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Church Synod Tackles Vexing Issues

By Theodore Kalmoukos
Special to The National Herald

BOSTON.- A number of crucial issues regarding the Greek Orthodox Church of America were expected to be discussed during a two-day meeting of the Eparchial Synod of the Archdiocese under the presidency of Archbishop Demetrios. The meeting, which was held at the Archdiocesan headquarters in new York, was still in progress as this issue of The National Herald was going to press.

The Herald, however has learned that among the topics on the agenda were the revision of the ecclesiastical charter; reports by the various synodal committees; the Archdiocese’s finances; the upcoming Clergy-laity Congress; issues relating to Hellenic College/Holy Cross School of Theology; pending legal cases involving the Archdiocese and issues relating to the Standing Conference of Canonical Bishops of America (SCOBA).

On Wednesday night the committee on the revision of the charter convened in order to discuss the final details of the text prior to its presentation to the Holy Synod. The National Herald has learned that the new charter is ready and has been written in both Greek and English by the special committee that worked under the chairmanship of Metropolitan Iakovos of Chicago. Members of the charter committee were Metropolitans Maximos of Pittsburgh, Antonios of San Francisco, Professor of Canon Law at Holy Cross, Dr. Elias Patsavos,  Rev. Dr. Demetrios Constantelos, a professor at Richard Stockton College in N.J., the General Legal Counsel of the Archdiocese Emmanuel Demos and Attorney Eleni Huzack. The committee met in Chicago last month.

Speaking to the Herald, sources close to the committee claimed that  the proposed charter is more in sync with Orthodox ecclesiology, Canon Law and Eucharistic ethos of the Orthodox Church, than the current charter. They also claimed that the new charter takes into consideration the needs and the unique physiognomy that the Church has developed in the New World.

According to the sources, the charter secures the spiritual and canonical jurisdiction of the Patriarchate of Constantinople over the Archdiocese, but it also safeguards the unity and oneness of the Archdiocese and gives it flexibility in order to be able to tackle its particular administrative issues.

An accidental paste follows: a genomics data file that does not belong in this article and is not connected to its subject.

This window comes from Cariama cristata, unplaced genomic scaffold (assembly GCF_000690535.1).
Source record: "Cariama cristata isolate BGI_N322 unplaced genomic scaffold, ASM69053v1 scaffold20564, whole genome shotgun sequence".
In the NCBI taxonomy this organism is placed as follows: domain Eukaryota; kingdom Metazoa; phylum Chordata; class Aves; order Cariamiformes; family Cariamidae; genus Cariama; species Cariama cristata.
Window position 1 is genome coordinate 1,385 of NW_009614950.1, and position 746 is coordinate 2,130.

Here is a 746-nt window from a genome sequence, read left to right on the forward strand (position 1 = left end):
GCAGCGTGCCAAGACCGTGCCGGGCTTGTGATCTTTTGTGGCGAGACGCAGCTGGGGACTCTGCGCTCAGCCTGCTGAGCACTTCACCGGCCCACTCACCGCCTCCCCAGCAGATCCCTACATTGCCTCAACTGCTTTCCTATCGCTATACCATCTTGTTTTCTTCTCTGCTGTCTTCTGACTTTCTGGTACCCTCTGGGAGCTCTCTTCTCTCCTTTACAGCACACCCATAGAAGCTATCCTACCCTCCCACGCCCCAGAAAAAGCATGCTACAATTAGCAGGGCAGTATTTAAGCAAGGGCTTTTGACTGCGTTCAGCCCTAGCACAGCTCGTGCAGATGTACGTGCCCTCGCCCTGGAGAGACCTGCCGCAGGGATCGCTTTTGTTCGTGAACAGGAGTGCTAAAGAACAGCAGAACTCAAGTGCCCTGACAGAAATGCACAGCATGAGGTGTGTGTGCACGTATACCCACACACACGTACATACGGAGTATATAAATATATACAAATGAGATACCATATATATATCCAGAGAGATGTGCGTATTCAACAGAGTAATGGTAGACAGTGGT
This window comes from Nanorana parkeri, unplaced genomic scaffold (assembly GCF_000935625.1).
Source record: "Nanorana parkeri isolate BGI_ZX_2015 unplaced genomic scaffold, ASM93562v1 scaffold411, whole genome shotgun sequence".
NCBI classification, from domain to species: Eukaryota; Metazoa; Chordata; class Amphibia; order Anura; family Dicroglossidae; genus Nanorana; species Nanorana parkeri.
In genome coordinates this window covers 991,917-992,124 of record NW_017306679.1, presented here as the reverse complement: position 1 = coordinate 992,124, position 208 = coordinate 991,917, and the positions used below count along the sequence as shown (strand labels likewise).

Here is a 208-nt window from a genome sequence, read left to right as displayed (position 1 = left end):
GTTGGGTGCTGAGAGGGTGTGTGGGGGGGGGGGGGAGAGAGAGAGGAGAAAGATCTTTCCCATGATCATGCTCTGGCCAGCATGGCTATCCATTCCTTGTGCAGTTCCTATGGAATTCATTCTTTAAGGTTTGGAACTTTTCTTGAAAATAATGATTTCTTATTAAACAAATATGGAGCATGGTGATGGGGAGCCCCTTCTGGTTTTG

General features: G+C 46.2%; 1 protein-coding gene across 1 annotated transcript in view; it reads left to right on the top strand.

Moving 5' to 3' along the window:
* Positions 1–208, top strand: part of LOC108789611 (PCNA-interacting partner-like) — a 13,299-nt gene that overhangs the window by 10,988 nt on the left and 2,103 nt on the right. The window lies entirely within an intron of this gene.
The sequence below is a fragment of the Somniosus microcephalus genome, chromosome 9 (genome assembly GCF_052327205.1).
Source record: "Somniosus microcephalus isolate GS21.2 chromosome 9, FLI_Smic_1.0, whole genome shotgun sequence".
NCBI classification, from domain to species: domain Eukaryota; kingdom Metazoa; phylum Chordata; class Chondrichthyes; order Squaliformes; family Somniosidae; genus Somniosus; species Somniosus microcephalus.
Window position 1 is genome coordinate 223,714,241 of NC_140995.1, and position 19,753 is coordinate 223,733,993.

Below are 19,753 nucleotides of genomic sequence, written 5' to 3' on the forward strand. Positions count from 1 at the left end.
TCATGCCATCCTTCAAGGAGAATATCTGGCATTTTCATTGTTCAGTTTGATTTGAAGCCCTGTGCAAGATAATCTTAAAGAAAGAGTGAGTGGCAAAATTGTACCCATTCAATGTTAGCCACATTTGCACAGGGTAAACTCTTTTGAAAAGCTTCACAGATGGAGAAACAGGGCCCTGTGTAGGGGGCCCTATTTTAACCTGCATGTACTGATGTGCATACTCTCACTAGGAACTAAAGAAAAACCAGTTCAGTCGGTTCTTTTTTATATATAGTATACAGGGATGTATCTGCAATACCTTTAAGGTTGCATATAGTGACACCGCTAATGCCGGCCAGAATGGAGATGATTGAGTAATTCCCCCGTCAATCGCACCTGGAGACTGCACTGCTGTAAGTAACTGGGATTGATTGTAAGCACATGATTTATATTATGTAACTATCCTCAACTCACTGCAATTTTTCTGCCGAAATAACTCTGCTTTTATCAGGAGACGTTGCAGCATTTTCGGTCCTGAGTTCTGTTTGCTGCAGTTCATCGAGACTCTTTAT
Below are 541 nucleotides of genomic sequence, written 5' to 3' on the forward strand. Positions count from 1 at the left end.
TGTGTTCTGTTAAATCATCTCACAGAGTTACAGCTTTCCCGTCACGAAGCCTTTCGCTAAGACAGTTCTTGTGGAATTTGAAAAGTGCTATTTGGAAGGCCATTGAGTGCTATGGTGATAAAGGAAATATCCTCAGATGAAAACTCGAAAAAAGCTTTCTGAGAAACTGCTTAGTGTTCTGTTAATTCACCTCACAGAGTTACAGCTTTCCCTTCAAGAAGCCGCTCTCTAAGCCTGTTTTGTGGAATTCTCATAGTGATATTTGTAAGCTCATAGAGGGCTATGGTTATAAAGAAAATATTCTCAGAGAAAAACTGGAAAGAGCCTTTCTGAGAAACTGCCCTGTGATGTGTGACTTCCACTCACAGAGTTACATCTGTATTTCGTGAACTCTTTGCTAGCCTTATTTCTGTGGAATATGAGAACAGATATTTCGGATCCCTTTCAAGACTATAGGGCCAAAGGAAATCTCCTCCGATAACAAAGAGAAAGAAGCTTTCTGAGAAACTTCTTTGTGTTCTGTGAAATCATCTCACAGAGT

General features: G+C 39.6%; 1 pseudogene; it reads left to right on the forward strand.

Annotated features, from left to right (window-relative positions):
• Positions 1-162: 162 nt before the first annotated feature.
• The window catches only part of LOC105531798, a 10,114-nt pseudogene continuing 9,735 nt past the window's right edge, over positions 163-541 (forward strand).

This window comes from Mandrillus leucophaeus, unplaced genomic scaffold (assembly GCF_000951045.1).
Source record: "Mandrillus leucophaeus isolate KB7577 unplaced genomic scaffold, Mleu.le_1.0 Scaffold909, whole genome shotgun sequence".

The committee on the charter used as its basic text the charter of 1977, which actually became invalid since July of 1996 when the Patriarchate unilaterally divided the then Archdiocese of North and South America into four separate jurisdictions, the Archdiocese of America, and the Metropolitanates of South America, Canada and Central America.

Two years later the Patriarchate is widely thought to have violated the charter by elevating the ruling Bishops of the Archdiocese to the rank of Metropolitans by giving them titles to inactive Metropolitanates in Asia Minor and introducing the peculiar—and, some say, canonically suspect—structure of having the Metropolitans act as “Presiding Hierarchs” in the Dioceses.

The new charter is expected to terminate this confusion and to name the Metropolitans after their perspective Diocese elevating at the same time the Dioceses into Metropolitanates comprising the one and unified Archdiocese of America.

The finances of the Archdiocese will also be discussed extensively at the synodal meeting. The Archdiocese is facing a deficit of approximately $4 million and recently was forced to secure a $5 million line of credit in order to meet its obligations. These include the payroll which was increased by $1.2 during the previous administration.

Another issue on the Synod’s agenda are demands for compensation put forth by former Archbishop Spyridon. Spyridon remains in America and refused to take over as Metropolitan of Chaldia, a position to which he was appointed by the Patriarchate. Although Chaldia today is not in existence, according to the charter of the Patriarchate it is considered an active Metropolis. That means that its Metropolitan receives full salary like the rest of his fellow Bishops of the Patriarchate. All the clergy of the Phanar get their salaries from the government of Greece.

Through a letter sent to the Archdiocese by his lawyer, Spyridon demands that he continue to receive for life 80% of his Archbishop’s salary which amounted to $175,000 per year.

Sources told the National Herald that the Archdiocese is not obligated to give Spyridon any kind on remuneration since he only served three years after which period he resigned and his ecclesiastical authority transferred him to a salaried position, the Metropolitanate of Chaldia. However, some members of the Executive Committee of the Archdiocesan Council—all Spyridon’s appointees—insist that the Church should continue to pay Spyridon and claim that they have decided on the issue. To this day, Spyridon is receiving his salary in full to the amount of $175,000 per annum.

During the previous meting of the Synod all its members, with the exception of Metropolitan Antonios of San Francisco, expressed their opposition to Spyridon’s demands and underlined his disobedience to his ecclesiastical authority, the Patriarchate. Nevertheless, the Patriarch seems unwilling to resolve the issue. His options include demoting Spyridon to the rank of monk or declaring him officially Metropolitan of Chaldia. Instead he has let stand an invitation for Spyridon to go to the Phanar in order to straighten up his ecclesiastical status.